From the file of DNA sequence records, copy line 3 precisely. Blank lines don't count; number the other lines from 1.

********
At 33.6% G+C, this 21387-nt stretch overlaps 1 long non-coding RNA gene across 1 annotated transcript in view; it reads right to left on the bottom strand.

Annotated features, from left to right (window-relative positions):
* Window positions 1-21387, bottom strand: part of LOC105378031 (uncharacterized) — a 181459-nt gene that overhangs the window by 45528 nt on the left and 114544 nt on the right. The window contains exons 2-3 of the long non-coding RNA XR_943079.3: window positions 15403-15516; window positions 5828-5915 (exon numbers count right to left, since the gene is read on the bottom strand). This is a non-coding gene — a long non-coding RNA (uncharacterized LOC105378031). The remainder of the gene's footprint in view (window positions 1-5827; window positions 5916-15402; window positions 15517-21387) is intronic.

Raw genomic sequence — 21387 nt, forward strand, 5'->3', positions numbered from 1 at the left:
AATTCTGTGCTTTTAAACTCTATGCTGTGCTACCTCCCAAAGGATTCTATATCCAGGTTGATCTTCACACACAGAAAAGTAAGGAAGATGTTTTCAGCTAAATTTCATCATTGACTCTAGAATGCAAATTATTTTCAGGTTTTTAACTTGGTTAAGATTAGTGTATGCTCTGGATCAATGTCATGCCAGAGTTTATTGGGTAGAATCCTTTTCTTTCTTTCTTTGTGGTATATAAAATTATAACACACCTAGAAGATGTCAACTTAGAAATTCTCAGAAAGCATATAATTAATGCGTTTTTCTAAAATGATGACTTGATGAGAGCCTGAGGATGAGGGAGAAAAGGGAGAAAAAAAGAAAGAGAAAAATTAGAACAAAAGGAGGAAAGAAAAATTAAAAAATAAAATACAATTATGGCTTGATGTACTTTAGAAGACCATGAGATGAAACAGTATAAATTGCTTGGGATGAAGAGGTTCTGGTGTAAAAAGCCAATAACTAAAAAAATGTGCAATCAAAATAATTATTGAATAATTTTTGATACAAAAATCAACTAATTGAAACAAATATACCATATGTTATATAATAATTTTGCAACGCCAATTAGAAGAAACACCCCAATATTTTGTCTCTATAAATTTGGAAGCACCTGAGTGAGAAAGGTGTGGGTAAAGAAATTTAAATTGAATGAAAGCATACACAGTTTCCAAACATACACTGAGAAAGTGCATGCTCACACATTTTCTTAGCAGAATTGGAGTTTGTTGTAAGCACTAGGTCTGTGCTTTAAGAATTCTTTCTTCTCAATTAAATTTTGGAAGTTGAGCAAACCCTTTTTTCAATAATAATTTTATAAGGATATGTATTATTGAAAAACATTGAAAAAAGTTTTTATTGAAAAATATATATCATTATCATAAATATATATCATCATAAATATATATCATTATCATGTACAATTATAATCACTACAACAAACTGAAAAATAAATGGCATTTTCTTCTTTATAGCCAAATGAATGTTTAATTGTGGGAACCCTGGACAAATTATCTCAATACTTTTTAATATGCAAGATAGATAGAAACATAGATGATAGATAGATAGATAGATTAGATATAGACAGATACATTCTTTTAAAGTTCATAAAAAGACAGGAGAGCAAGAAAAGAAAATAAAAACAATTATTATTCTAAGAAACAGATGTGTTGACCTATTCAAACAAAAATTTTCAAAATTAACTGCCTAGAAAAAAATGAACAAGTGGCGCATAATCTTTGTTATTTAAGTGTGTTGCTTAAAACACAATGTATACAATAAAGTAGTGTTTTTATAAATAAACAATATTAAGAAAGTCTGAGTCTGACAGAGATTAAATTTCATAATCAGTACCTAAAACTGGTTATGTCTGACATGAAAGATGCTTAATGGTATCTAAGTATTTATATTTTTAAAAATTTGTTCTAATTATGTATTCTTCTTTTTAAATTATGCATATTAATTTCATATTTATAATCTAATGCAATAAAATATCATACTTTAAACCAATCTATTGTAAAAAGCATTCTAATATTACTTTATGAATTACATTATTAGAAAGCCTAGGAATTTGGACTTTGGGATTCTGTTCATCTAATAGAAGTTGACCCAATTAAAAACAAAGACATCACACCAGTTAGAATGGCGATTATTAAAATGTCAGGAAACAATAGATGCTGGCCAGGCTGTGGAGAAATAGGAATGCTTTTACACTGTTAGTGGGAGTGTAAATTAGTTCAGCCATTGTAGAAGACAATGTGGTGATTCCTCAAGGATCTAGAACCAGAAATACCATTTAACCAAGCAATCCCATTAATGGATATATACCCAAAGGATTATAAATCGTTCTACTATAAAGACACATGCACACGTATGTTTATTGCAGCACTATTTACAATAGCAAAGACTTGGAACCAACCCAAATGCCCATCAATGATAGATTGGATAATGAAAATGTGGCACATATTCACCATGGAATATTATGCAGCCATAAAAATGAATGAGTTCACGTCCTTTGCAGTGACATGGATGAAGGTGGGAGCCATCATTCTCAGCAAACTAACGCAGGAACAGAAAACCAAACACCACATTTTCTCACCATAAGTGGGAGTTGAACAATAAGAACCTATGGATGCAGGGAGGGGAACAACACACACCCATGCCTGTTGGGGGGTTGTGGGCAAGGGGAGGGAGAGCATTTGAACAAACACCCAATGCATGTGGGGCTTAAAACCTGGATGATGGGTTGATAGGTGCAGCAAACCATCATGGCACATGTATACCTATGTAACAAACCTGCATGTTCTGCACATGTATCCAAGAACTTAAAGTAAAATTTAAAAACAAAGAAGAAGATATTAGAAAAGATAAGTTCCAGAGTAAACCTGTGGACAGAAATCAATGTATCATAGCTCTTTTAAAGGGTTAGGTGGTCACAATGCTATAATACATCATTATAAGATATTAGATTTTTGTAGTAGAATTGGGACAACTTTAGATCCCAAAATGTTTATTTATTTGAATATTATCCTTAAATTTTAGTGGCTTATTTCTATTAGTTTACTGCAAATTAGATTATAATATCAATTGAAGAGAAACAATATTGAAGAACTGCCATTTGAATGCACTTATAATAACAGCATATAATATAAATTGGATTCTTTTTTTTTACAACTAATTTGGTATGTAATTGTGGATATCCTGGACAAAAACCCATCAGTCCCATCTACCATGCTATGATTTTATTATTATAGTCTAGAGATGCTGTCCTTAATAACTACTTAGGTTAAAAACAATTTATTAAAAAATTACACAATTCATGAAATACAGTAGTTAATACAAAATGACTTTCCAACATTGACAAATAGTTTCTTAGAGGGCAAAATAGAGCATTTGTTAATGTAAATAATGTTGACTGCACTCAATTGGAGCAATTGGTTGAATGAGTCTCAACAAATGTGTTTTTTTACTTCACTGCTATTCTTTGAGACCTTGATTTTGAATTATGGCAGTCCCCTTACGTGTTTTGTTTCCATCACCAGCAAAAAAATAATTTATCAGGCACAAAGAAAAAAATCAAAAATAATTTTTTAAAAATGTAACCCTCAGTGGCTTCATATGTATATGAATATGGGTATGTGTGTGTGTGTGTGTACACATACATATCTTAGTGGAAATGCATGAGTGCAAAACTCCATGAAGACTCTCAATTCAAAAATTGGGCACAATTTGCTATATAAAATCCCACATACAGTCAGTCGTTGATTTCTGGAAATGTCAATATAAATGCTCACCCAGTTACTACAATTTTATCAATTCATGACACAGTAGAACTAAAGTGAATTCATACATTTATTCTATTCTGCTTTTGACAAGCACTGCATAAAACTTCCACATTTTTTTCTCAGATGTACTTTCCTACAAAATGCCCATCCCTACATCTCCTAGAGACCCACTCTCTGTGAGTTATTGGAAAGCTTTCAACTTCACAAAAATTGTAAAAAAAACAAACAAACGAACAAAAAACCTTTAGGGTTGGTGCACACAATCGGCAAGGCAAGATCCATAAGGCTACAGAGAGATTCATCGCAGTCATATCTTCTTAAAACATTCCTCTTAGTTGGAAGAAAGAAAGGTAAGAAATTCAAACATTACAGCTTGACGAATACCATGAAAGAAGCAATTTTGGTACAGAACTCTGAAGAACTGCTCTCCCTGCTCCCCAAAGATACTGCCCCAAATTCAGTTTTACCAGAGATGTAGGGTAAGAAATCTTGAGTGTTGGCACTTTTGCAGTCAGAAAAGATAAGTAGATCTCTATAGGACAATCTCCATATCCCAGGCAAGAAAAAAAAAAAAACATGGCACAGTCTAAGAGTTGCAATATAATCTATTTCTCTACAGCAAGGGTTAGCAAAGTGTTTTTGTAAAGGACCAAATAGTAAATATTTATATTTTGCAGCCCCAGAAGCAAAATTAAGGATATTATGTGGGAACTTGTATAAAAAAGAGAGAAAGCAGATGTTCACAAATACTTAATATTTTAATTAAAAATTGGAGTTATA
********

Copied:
* Window positions 1-21387, bottom strand: part of LOC105378031 (uncharacterized) — a 181459-nt gene that overhangs the window by 45528 nt on the left and 114544 nt on the right. The window contains exons 2-3 of the long non-coding RNA XR_943079.3: window positions 15403-15516; window positions 5828-5915 (exon numbers count right to left, since the gene is read on the bottom strand). This is a non-coding gene — a long non-coding RNA (uncharacterized LOC105378031). The remainder of the gene's footprint in view (window positions 1-5827; window positions 5916-15402; window positions 15517-21387) is intronic.